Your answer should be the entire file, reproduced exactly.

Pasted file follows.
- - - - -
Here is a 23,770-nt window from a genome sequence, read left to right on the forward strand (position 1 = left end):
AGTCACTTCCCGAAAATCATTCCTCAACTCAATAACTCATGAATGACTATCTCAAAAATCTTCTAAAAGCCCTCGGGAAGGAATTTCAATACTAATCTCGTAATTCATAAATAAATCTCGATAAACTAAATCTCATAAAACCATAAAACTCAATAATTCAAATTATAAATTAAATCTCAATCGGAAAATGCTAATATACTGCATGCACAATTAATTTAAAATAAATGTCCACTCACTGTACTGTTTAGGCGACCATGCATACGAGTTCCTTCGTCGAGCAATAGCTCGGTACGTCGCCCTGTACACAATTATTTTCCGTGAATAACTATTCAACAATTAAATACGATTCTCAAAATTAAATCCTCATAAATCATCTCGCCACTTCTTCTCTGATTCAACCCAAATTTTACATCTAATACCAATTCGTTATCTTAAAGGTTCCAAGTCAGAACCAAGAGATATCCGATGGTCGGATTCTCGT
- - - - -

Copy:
Here is a 23,770-nt window from a genome sequence, read left to right on the forward strand (position 1 = left end):
AGTCACTTCCCGAAAATCATTCCTCAACTCAATAACTCATGAATGACTATCTCAAAAATCTTCTAAAAGCCCTCGGGAAGGAATTTCAATACTAATCTCGTAATTCATAAATAAATCTCGATAAACTAAATCTCATAAAACCATAAAACTCAATAATTCAAATTATAAATTAAATCTCAATCGGAAAATGCTAATATACTGCATGCACAATTAATTTAAAATAAATGTCCACTCACTGTACTGTTTAGGCGACCATGCATACGAGTTCCTTCGTCGAGCAATAGCTCGGTACGTCGCCCTGTACACAATTATTTTCCGTGAATAACTATTCAACAATTAAATACGATTCTCAAAATTAAATCCTCATAAATCATCTCGCCACTTCTTCTCTGATTCAACCCAAATTTTACATCTAATACCAATTCGTTATCTTAAAGGTTCCAAGTCAGAACCAAGAGATATCCGATGGTCGGATTCTCGT